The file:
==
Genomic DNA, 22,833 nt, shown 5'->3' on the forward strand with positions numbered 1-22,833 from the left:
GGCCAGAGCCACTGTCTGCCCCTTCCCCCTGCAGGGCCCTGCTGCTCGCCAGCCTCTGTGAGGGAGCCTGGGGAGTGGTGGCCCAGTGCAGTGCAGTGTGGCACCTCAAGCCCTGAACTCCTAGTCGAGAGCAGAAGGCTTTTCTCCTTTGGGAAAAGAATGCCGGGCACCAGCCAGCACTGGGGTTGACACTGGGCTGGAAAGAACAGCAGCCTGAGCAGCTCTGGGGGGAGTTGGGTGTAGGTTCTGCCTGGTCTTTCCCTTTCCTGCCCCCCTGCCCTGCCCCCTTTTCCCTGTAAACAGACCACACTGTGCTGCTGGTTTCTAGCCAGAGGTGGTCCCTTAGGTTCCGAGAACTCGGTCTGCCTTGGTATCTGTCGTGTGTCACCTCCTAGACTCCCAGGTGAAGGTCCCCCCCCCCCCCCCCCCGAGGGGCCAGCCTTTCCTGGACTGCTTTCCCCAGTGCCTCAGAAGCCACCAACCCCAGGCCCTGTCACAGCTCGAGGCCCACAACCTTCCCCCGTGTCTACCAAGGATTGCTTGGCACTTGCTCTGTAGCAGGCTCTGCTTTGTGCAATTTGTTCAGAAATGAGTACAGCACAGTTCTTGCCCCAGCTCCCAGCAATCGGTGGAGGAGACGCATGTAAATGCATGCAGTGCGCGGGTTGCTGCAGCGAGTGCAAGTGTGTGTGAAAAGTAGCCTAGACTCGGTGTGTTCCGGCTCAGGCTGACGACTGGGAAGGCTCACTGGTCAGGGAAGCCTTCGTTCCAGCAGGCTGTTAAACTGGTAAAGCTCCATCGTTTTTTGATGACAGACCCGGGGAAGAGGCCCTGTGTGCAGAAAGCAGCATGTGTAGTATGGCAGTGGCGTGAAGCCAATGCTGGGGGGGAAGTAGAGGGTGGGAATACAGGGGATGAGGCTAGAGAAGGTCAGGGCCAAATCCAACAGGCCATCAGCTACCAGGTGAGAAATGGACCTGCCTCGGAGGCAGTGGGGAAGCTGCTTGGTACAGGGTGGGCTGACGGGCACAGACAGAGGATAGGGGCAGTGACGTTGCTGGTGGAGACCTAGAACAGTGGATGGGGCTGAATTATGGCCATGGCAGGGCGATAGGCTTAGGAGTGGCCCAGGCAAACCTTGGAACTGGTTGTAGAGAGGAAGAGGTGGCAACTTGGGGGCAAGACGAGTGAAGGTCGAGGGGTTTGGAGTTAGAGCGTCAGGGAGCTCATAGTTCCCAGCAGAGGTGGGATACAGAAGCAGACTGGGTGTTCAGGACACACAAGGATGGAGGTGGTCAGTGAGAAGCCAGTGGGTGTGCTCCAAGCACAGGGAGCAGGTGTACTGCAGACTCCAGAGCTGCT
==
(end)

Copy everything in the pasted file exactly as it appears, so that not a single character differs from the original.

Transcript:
Genomic DNA, 22,833 nt, shown 5'->3' on the forward strand with positions numbered 1-22,833 from the left:
GGCCAGAGCCACTGTCTGCCCCTTCCCCCTGCAGGGCCCTGCTGCTCGCCAGCCTCTGTGAGGGAGCCTGGGGAGTGGTGGCCCAGTGCAGTGCAGTGTGGCACCTCAAGCCCTGAACTCCTAGTCGAGAGCAGAAGGCTTTTCTCCTTTGGGAAAAGAATGCCGGGCACCAGCCAGCACTGGGGTTGACACTGGGCTGGAAAGAACAGCAGCCTGAGCAGCTCTGGGGGGAGTTGGGTGTAGGTTCTGCCTGGTCTTTCCCTTTCCTGCCCCCCTGCCCTGCCCCCTTTTCCCTGTAAACAGACCACACTGTGCTGCTGGTTTCTAGCCAGAGGTGGTCCCTTAGGTTCCGAGAACTCGGTCTGCCTTGGTATCTGTCGTGTGTCACCTCCTAGACTCCCAGGTGAAGGTCCCCCCCCCCCCCCCCCCGAGGGGCCAGCCTTTCCTGGACTGCTTTCCCCAGTGCCTCAGAAGCCACCAACCCCAGGCCCTGTCACAGCTCGAGGCCCACAACCTTCCCCCGTGTCTACCAAGGATTGCTTGGCACTTGCTCTGTAGCAGGCTCTGCTTTGTGCAATTTGTTCAGAAATGAGTACAGCACAGTTCTTGCCCCAGCTCCCAGCAATCGGTGGAGGAGACGCATGTAAATGCATGCAGTGCGCGGGTTGCTGCAGCGAGTGCAAGTGTGTGTGAAAAGTAGCCTAGACTCGGTGTGTTCCGGCTCAGGCTGACGACTGGGAAGGCTCACTGGTCAGGGAAGCCTTCGTTCCAGCAGGCTGTTAAACTGGTAAAGCTCCATCGTTTTTTGATGACAGACCCGGGGAAGAGGCCCTGTGTGCAGAAAGCAGCATGTGTAGTATGGCAGTGGCGTGAAGCCAATGCTGGGGGGGAAGTAGAGGGTGGGAATACAGGGGATGAGGCTAGAGAAGGTCAGGGCCAAATCCAACAGGCCATCAGCTACCAGGTGAGAAATGGACCTGCCTCGGAGGCAGTGGGGAAGCTGCTTGGTACAGGGTGGGCTGACGGGCACAGACAGAGGATAGGGGCAGTGACGTTGCTGGTGGAGACCTAGAACAGTGGATGGGGCTGAATTATGGCCATGGCAGGGCGATAGGCTTAGGAGTGGCCCAGGCAAACCTTGGAACTGGTTGTAGAGAGGAAGAGGTGGCAACTTGGGGGCAAGACGAGTGAAGGTCGAGGGGTTTGGAGTTAGAGCGTCAGGGAGCTCATAGTTCCCAGCAGAGGTGGGATACAGAAGCAGACTGGGTGTTCAGGACACACAAGGATGGAGGTGGTCAGTGAGAAGCCAGTGGGTGTGCTCCAAGCACAGGGAGCAGGTGTACTGCAGACTCCAGAGCTGCT